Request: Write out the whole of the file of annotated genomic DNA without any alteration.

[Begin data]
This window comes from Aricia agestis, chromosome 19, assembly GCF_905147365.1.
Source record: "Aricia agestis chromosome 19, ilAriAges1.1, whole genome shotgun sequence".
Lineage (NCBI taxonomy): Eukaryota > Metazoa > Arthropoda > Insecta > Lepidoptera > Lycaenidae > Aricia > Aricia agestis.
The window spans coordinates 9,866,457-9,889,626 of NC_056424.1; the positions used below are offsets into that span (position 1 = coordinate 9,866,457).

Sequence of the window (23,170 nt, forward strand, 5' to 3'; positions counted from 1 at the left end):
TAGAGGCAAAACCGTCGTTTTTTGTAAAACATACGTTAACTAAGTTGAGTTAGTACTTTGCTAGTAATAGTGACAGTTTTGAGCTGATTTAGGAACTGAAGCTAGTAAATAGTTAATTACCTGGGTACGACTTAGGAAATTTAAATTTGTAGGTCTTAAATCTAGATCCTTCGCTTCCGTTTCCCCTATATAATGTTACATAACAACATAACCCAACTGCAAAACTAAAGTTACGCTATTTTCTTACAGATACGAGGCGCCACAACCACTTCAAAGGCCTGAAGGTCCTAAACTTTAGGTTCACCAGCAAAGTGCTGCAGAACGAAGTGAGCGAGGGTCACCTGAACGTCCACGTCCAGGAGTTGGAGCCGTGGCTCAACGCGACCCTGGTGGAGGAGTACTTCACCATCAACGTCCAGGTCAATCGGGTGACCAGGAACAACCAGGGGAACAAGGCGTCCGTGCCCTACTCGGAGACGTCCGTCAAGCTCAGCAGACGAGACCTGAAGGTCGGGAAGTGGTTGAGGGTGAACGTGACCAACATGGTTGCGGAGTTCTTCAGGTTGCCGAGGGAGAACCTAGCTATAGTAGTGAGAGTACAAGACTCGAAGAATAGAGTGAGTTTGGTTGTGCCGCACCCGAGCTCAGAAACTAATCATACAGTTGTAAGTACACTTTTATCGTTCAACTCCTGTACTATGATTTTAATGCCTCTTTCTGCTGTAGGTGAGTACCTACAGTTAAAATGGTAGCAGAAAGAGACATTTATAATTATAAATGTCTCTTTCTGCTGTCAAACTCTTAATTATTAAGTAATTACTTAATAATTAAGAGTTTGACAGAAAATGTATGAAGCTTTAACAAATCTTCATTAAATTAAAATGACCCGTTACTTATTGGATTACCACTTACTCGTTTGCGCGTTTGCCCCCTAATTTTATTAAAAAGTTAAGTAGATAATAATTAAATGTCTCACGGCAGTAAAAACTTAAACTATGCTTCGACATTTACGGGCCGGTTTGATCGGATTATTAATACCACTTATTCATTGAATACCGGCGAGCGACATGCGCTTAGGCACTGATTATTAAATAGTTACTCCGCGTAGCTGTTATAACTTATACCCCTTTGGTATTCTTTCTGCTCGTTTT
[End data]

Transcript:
This window comes from Aricia agestis, chromosome 19, assembly GCF_905147365.1.
Source record: "Aricia agestis chromosome 19, ilAriAges1.1, whole genome shotgun sequence".
Lineage (NCBI taxonomy): Eukaryota > Metazoa > Arthropoda > Insecta > Lepidoptera > Lycaenidae > Aricia > Aricia agestis.
The window spans coordinates 9,866,457-9,889,626 of NC_056424.1; the positions used below are offsets into that span (position 1 = coordinate 9,866,457).

Sequence of the window (23,170 nt, forward strand, 5' to 3'; positions counted from 1 at the left end):
TAGAGGCAAAACCGTCGTTTTTTGTAAAACATACGTTAACTAAGTTGAGTTAGTACTTTGCTAGTAATAGTGACAGTTTTGAGCTGATTTAGGAACTGAAGCTAGTAAATAGTTAATTACCTGGGTACGACTTAGGAAATTTAAATTTGTAGGTCTTAAATCTAGATCCTTCGCTTCCGTTTCCCCTATATAATGTTACATAACAACATAACCCAACTGCAAAACTAAAGTTACGCTATTTTCTTACAGATACGAGGCGCCACAACCACTTCAAAGGCCTGAAGGTCCTAAACTTTAGGTTCACCAGCAAAGTGCTGCAGAACGAAGTGAGCGAGGGTCACCTGAACGTCCACGTCCAGGAGTTGGAGCCGTGGCTCAACGCGACCCTGGTGGAGGAGTACTTCACCATCAACGTCCAGGTCAATCGGGTGACCAGGAACAACCAGGGGAACAAGGCGTCCGTGCCCTACTCGGAGACGTCCGTCAAGCTCAGCAGACGAGACCTGAAGGTCGGGAAGTGGTTGAGGGTGAACGTGACCAACATGGTTGCGGAGTTCTTCAGGTTGCCGAGGGAGAACCTAGCTATAGTAGTGAGAGTACAAGACTCGAAGAATAGAGTGAGTTTGGTTGTGCCGCACCCGAGCTCAGAAACTAATCATACAGTTGTAAGTACACTTTTATCGTTCAACTCCTGTACTATGATTTTAATGCCTCTTTCTGCTGTAGGTGAGTACCTACAGTTAAAATGGTAGCAGAAAGAGACATTTATAATTATAAATGTCTCTTTCTGCTGTCAAACTCTTAATTATTAAGTAATTACTTAATAATTAAGAGTTTGACAGAAAATGTATGAAGCTTTAACAAATCTTCATTAAATTAAAATGACCCGTTACTTATTGGATTACCACTTACTCGTTTGCGCGTTTGCCCCCTAATTTTATTAAAAAGTTAAGTAGATAATAATTAAATGTCTCACGGCAGTAAAAACTTAAACTATGCTTCGACATTTACGGGCCGGTTTGATCGGATTATTAATACCACTTATTCATTGAATACCGGCGAGCGACATGCGCTTAGGCACTGATTATTAAATAGTTACTCCGCGTAGCTGTTATAACTTATACCCCTTTGGTATTCTTTCTGCTCGTTTT